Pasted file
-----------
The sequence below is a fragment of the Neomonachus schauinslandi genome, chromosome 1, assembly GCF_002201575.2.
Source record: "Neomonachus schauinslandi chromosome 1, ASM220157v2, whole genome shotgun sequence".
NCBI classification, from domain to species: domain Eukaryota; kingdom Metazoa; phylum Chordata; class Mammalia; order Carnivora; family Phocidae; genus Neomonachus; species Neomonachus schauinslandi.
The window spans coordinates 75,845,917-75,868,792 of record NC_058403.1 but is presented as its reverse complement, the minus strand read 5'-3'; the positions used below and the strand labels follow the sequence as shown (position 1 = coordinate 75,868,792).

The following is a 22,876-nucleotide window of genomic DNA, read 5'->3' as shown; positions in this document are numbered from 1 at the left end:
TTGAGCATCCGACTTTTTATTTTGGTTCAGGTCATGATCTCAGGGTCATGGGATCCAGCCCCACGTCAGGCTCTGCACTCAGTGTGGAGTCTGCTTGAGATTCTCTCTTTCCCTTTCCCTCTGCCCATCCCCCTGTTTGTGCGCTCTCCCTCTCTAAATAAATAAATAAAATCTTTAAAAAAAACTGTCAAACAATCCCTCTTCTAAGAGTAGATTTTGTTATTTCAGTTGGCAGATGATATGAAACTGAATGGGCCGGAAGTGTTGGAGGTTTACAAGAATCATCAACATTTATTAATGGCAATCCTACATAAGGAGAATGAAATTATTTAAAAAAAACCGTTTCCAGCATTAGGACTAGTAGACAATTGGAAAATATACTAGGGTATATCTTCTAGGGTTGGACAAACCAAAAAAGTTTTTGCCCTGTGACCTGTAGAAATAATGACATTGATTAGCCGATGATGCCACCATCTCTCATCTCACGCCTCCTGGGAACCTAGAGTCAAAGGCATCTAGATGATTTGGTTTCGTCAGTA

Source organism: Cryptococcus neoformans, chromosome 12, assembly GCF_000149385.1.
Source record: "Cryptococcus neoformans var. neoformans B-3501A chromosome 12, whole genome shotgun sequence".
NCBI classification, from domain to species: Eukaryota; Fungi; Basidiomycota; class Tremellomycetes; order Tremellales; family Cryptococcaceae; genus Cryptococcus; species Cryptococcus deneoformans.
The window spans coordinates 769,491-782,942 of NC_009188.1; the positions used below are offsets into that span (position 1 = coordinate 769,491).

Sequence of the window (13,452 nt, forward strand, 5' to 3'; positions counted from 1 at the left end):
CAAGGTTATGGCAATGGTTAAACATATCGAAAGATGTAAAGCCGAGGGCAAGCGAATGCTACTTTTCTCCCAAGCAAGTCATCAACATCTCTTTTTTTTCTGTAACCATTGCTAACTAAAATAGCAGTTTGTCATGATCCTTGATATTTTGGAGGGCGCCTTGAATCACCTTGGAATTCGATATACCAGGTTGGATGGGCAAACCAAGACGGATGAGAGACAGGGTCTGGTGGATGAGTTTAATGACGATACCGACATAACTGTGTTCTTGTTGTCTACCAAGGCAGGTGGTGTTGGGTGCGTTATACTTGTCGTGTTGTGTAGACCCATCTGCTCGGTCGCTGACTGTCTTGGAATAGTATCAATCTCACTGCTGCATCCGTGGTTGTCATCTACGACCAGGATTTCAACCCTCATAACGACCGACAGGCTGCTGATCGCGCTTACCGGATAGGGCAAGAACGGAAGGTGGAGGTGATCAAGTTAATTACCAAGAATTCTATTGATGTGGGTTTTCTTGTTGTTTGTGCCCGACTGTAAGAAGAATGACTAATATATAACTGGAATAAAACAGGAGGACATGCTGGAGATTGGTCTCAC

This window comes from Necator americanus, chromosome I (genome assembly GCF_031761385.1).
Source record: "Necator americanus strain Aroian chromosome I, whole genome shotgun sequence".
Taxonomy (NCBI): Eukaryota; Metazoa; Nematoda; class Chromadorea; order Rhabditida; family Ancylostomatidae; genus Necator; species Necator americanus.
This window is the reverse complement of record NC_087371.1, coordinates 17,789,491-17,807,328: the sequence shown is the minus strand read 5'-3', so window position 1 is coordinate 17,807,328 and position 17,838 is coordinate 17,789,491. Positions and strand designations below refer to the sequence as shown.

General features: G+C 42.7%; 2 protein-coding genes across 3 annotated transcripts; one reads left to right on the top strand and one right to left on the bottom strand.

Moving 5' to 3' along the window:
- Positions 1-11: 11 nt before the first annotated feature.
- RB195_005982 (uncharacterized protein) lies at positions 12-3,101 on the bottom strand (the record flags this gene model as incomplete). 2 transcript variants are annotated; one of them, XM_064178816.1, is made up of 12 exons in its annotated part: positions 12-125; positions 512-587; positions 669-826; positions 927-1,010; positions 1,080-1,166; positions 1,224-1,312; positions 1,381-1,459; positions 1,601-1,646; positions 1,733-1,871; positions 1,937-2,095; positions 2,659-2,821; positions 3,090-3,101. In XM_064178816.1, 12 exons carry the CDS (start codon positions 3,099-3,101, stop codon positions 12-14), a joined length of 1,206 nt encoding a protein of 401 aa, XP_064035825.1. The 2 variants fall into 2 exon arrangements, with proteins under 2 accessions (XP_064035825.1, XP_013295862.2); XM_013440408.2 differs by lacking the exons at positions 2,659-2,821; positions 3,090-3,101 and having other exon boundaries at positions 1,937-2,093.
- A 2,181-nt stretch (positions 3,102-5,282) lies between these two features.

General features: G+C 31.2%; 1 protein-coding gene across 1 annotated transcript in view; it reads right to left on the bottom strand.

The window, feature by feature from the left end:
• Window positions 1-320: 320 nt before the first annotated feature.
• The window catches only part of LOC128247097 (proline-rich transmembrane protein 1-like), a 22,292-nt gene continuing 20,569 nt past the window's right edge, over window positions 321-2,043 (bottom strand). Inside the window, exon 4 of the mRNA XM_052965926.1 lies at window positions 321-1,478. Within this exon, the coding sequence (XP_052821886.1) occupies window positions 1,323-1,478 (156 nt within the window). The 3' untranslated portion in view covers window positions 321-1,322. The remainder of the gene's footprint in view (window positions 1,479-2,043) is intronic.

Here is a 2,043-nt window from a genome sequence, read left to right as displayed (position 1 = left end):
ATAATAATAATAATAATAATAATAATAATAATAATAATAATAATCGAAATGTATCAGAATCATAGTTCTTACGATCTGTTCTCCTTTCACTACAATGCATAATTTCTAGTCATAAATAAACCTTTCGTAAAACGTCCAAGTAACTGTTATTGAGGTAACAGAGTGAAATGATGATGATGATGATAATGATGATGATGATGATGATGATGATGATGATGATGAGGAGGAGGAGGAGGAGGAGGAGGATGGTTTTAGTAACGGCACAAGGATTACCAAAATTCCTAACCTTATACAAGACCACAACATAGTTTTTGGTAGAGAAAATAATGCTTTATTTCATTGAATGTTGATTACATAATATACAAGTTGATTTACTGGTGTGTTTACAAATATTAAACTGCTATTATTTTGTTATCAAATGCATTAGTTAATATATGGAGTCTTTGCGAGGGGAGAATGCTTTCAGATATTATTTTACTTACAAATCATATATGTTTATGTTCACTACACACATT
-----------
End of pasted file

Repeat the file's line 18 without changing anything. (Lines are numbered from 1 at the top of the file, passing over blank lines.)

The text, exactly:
Moving 5' to 3' along the window: